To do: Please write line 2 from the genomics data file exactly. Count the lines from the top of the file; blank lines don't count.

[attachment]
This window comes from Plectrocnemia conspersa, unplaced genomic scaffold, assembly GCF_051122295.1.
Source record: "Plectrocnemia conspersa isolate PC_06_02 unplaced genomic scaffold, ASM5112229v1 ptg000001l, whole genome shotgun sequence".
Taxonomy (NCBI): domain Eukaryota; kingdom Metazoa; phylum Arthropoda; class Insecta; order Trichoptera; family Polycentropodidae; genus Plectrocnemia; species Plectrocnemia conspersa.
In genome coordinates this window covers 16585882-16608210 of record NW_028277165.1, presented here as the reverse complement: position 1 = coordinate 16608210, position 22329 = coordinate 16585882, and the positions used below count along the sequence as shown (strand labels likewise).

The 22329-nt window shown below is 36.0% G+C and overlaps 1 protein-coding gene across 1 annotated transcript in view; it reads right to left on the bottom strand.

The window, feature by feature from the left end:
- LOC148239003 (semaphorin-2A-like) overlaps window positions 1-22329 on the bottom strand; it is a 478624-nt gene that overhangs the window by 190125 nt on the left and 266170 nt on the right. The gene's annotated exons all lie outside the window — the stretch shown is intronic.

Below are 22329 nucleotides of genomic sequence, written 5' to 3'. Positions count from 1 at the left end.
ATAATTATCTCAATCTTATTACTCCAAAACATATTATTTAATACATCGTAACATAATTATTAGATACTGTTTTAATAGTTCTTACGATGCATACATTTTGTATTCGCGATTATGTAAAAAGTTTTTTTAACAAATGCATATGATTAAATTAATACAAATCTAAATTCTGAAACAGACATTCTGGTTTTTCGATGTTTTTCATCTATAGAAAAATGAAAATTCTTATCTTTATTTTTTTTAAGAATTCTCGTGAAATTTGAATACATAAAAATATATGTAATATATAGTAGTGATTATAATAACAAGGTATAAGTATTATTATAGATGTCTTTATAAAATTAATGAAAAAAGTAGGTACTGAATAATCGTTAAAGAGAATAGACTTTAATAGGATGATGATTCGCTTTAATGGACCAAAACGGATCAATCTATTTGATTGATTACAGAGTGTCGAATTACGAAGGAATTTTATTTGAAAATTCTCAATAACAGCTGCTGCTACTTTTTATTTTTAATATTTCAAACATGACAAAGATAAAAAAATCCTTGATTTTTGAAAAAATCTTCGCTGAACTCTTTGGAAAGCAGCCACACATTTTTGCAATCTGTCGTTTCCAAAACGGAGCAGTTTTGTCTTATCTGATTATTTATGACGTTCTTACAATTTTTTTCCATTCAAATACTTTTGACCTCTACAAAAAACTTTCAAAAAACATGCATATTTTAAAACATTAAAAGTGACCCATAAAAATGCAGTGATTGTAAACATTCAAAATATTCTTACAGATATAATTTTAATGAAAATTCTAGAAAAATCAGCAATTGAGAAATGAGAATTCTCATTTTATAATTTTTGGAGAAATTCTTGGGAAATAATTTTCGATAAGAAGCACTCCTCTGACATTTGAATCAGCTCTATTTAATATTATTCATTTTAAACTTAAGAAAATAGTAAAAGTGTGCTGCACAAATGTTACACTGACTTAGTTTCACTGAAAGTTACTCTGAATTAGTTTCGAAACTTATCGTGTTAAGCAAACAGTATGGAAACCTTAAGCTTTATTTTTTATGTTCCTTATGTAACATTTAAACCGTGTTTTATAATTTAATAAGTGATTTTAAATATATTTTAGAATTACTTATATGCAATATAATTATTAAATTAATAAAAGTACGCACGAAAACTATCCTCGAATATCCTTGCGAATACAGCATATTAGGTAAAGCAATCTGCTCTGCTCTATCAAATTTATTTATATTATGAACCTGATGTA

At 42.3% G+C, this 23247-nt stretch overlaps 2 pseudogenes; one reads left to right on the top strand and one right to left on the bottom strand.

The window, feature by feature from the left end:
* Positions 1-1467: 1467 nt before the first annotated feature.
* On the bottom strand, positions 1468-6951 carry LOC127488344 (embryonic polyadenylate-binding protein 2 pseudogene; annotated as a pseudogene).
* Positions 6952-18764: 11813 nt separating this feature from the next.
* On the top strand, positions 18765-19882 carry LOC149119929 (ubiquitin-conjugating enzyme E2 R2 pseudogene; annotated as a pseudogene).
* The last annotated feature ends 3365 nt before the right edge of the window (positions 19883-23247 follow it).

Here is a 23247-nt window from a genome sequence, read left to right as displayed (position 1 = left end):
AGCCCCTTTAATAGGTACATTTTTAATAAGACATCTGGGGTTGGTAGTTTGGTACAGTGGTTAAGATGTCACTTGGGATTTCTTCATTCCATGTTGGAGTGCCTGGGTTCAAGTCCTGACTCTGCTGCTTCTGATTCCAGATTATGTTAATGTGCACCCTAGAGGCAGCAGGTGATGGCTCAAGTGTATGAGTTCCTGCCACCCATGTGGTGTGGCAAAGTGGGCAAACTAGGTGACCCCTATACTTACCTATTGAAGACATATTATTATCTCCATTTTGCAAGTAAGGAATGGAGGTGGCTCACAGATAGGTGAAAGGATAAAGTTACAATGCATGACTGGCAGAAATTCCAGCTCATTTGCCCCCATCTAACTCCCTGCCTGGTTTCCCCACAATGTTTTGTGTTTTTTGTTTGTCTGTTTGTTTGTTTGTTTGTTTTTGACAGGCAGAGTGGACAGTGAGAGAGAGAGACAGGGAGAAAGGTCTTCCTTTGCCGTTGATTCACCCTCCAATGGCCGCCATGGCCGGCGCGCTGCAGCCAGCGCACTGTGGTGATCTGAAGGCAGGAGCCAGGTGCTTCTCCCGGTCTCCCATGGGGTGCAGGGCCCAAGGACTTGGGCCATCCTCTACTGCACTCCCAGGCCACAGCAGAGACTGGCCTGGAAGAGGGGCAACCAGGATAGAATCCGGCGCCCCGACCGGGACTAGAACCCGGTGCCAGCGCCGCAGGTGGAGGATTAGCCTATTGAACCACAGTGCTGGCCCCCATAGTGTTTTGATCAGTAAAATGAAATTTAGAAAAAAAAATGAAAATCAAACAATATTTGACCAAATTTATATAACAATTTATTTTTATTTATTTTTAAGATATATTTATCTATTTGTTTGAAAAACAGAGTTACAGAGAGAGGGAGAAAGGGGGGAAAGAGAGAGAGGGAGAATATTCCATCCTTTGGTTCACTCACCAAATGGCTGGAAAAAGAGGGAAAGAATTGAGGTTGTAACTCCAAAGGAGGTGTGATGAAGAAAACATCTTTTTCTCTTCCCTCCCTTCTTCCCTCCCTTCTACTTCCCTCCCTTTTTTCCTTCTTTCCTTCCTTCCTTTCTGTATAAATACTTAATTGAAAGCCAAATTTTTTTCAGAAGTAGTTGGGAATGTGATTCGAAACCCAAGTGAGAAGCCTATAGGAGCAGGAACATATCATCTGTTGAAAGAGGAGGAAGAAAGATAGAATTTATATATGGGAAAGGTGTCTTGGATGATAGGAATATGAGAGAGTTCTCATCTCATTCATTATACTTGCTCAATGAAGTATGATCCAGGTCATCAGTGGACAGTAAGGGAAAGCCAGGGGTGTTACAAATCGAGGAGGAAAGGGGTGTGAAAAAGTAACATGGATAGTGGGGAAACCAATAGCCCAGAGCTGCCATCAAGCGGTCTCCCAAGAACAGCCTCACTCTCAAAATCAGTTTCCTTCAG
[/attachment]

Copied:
Source record: "Plectrocnemia conspersa isolate PC_06_02 unplaced genomic scaffold, ASM5112229v1 ptg000001l, whole genome shotgun sequence".